Caren Stelson



for all

A New Audience for Sachiko: Doctors

From left to right: Susan Freiss (Women’s International League for Peace and Justice and Madison Lanterns for Peace coor­di­na­tor), Dr. Monica Volmann (Family Medicine Physician with Physicians for Social Responsibility), Caren Stelson (author), and Mary Doherty (Public Health advi­sor at Chernobyl and Fukushima nuclear accidents)

This August, I was invit­ed to Madison, Wisconsin to share Sachiko Yasui’s sto­ry of sur­viv­ing the Nagasaki atom­ic bomb. The Women’s International League for Peace and Justice and Physicians for Social Responsibility were my hosts. I thor­ough­ly enjoyed speak­ing at Madison’s “Lanterns for Peace” event and at the Central Library, but the most sur­pris­ing venue was the University of Wisconsin’s Medical School.

Dr. Monica Volmann with Physicians for Social Responsibility reached out by email. She wrote: “I was so struck by Sachiko’s sto­ry (which I read with my 11-year-old son …) and how each one of [Sachiko’s] fam­i­ly mem­bers showed the imme­di­ate and delayed med­ical effects of their nuclear expo­sures in a dif­fer­ent way. It could­n’t have been bet­ter told for a “med­ical text­book” on the effects of radiation.”

Dr. Volmann sug­gest­ed that she and I give a lec­ture to res­i­dent MDs at the University of Wisconsin’s Medical School about the life-threatening dan­gers of radi­a­tion expo­sure. Mary Doherty, pub­lic health advi­sor with Physicians for Social Responsibility and with expe­ri­ence on the ground at Chernobyl and Fukushima would join us. The three of us would use Sachiko and her family’s sur­vivor expe­ri­ences as med­ical case stud­ies. This was a first for me. As a writer for chil­dren and young adults, I had not expect­ed doc­tors as my audience.

On the after­noon of August 9—the 72nd anniver­sary of the atom­ic bomb­ing of Nagasaki—Monica Volmann, Mary Doherty, and I stood in front of a class­room of med­ical doc­tors. In our hands was the New York Times, and on the front page was a pho­to of Donald Trump with his chal­lenge to North Korea: “They will be met with fire and fury like the world has nev­er seen.”

New York Times, front page, Aug. 9, 2017

The world has already seen “fire and fury.” Towards the end of World War II, on August 6 and 9, 1945, the Japanese cities of Hiroshima and Nagasaki faced nuclear war. The Hiroshima atom­ic bomb, “Little Boy,” killed approx­i­mate­ly 140,000 peo­ple; Nagasaki’s “Fat Man” killed 74,000—two cities destroyed by two bombs. Thousands faced imme­di­ate death, thou­sands more suf­fered life-long effects from burns, radi­a­tion expo­sure, and can­cers. The nuclear weapons we have today are far more destruc­tive than the first atom­ic bombs det­o­nat­ed in 1945. We asked the class­room of doc­tors to imag­ine fac­ing a nuclear acci­dent, or worse, nuclear war. What would they do as med­ical first responders?

I began by read­ing parts of Sachiko. Dr. Vohmann dis­played her med­ical PowerPoint slides. It looked and sound­ed some­thing like this.

“Sachiko lay in bed, hov­er­ing between life and death. She was too ill to eat, too tired to con­cen­trate. She spiked a high fever. Her hair fell out. Her gums bled. Tiny pur­ple spots appeared on her body, spread, and with­in a few days grew into dots the size of peas. Lesions opened in her skin. Flies laid eggs in them. The mag­gots caused itch­ing and excru­ci­at­ing pain. Sachiko’s dead broth­ers called to her again, ‘Come with us.’”

On the left, Sachiko at 9 years, old, 3 years after the atom­ic bomb­ing. At right, an ear­ly pho­to of broth­ers Ichiro and Aki. Two weeks after the atom­ic bomb­ing, of Nagasaki, Ichiro (left) died of acute radi­a­tion ill­ness. Aki (right) died of flash burns.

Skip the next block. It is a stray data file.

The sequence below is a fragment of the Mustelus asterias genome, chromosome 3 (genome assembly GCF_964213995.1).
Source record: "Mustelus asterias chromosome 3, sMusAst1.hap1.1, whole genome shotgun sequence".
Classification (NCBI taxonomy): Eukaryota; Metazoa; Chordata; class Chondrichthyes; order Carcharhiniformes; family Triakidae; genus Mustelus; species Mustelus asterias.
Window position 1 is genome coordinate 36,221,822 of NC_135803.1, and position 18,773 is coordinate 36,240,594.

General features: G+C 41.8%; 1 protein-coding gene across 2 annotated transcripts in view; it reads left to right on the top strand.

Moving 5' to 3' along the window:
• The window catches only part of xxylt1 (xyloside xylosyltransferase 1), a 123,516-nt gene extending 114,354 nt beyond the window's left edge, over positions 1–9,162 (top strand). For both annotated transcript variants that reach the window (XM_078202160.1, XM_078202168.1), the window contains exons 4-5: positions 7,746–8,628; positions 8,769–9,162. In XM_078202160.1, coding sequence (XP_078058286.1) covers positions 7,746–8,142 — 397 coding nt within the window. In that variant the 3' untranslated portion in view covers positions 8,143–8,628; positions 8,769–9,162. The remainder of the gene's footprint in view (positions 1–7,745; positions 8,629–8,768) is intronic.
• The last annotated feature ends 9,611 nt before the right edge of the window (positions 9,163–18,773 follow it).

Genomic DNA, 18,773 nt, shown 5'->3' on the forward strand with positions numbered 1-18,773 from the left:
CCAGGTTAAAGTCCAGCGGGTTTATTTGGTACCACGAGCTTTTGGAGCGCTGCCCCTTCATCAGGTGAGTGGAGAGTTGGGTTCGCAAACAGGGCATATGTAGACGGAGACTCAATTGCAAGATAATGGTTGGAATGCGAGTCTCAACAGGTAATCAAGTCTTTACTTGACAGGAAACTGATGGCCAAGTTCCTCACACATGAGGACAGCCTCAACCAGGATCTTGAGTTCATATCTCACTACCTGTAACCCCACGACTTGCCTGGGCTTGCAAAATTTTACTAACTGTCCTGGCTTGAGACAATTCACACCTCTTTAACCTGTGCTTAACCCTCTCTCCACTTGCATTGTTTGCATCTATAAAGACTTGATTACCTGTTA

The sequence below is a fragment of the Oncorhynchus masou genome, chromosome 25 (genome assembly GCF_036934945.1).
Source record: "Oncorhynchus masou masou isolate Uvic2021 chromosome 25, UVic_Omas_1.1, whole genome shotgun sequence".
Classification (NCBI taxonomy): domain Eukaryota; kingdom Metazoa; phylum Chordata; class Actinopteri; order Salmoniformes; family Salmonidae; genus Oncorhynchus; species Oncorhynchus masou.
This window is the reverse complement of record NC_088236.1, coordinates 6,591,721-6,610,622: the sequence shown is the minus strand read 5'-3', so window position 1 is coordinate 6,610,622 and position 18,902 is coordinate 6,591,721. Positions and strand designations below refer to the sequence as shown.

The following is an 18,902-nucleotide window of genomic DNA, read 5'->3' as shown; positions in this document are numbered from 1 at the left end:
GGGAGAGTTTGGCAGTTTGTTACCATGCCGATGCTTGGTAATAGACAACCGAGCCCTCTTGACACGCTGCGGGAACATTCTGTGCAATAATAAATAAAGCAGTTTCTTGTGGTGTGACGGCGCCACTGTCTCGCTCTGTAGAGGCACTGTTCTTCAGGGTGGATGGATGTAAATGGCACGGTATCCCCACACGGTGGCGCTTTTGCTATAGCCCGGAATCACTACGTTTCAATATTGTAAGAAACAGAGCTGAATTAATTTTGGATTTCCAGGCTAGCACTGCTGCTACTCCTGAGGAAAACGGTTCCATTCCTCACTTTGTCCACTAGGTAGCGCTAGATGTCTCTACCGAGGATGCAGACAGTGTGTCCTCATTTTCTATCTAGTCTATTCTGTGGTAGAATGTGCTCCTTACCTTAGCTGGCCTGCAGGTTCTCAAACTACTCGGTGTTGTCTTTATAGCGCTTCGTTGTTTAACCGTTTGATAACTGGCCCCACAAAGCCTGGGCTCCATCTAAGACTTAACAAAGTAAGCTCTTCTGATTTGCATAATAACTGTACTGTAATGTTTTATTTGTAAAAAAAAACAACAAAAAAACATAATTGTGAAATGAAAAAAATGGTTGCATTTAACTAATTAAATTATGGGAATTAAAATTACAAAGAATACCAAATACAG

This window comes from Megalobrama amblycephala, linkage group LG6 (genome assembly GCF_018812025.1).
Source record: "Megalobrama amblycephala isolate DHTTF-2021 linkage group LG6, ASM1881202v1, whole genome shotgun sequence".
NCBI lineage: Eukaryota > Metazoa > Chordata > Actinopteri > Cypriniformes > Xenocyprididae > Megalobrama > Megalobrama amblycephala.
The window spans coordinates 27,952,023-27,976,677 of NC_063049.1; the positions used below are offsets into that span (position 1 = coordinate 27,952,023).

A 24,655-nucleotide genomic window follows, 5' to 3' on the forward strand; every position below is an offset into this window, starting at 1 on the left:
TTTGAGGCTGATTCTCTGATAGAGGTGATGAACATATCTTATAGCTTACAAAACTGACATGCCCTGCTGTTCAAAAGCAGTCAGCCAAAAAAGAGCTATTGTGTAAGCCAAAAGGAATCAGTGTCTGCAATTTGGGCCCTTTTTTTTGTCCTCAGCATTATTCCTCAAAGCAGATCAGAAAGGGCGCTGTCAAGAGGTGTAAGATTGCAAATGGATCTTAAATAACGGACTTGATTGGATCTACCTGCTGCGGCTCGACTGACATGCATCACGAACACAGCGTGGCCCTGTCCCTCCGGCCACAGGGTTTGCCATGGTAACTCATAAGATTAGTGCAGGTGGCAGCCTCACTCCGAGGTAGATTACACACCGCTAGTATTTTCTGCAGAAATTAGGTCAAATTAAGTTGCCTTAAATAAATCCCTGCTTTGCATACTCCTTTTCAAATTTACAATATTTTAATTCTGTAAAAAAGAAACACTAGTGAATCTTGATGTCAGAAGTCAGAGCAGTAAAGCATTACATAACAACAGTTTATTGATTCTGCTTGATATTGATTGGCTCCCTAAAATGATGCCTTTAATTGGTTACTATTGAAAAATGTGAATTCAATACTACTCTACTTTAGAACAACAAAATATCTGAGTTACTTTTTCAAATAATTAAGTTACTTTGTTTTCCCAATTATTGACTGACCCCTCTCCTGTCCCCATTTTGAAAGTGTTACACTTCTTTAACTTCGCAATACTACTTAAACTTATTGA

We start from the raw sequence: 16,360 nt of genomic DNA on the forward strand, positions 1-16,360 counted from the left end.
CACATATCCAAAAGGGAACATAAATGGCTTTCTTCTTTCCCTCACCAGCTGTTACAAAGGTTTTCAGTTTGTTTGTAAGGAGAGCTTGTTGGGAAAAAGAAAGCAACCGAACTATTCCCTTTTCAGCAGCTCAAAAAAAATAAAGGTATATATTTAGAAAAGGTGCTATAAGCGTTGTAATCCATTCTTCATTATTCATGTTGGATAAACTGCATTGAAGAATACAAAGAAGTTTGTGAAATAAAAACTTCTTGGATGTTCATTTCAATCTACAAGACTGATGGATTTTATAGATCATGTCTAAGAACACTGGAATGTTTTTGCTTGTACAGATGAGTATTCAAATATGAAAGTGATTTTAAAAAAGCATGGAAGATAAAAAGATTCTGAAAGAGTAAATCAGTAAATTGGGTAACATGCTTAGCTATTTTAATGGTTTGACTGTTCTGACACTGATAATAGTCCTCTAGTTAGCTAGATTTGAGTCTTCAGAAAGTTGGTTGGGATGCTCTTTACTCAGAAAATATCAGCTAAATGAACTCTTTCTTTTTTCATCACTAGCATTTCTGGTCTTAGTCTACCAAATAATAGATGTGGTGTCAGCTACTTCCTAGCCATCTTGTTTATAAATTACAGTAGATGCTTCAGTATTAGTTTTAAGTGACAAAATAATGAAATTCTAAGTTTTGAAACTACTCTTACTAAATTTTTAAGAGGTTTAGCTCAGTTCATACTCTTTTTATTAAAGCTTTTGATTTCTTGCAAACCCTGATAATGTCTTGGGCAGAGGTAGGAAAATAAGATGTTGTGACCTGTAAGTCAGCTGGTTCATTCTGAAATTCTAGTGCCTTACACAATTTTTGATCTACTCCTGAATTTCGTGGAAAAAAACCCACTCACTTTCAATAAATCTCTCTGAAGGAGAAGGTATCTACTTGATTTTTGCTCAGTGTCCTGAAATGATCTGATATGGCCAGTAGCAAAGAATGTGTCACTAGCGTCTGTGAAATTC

ph_cs_ionizing_radiation_600px-8390860Acute Radiation Illness

Signs and Symptoms:

  • • Nausea and vom­it­ing, diar­rhea, loss of appetite
  • • Skin burns, petechiae
  • • Weakness/Fatigue
  • • Fainting
  • • Inflammation of tissues
  • • Mucosal bleeding
  • • Anemia, longer term decrease in WBC
  • • Hair loss

gr_cs_hersey-1388395The lec­ture was chill­ing. What was more chill­ing for me than our lec­ture was my research read­ing hun­dreds of nar­ra­tive accounts of peo­ple who sur­vived Hiroshima and Nagasaki. My eyes have been opened. I could not walk away from writ­ing Sachiko’s sto­ry with­out con­clud­ing nuclear weapons are a mil­i­tary absur­di­ty of exis­ten­tial pro­por­tions. Author John Hersey sums up the impor­tance of the atom­ic bomb sur­vivors’ stories.

“What has kept the world safe from the bomb since 1945 has not been deter­rence in the sense of fear of spe­cif­ic weapons, so much as it’s been mem­o­ry, the mem­o­ry of what hap­pened at Hiroshima.“

Today the world has about 15,000 nuclear weapons, 90% owned by the United States and Russia. In January 2017, with con­cerns for nuclear war­fare, cli­mate change, and the elec­tion of Donald Trump, the Bulletin of Atomic Scientists moved the hands on the Doomsday Clock from 3 min­utes to mid­night to 2 ½ min­utes. None of us can be complacent.

What can we do? We can find the time and courage to work for peace no mat­ter how we define our paths. No one can know the rip­ple effects of our small­est steps. If any­one had asked me five years ago if I would be speak­ing to a room full of doc­tors about radi­a­tion expo­sure, nuclear war, and the crit­i­cal impor­tance of world peace, I would have shak­en my head no, “Not me.”

Five years ago, I may not have under­stood this either: We have no idea how pow­er­ful our books for chil­dren and young adults can be, what audi­ences they may inspire, and how much good our sto­ries can do out in the world. Books for chil­dren and young adults are books for us all.



Campaign to Abolish Nuclear Weapons

Physicians for Social Responsibility, Wisconsin:

Women’s International League for Peace and Freedom

World Citizen

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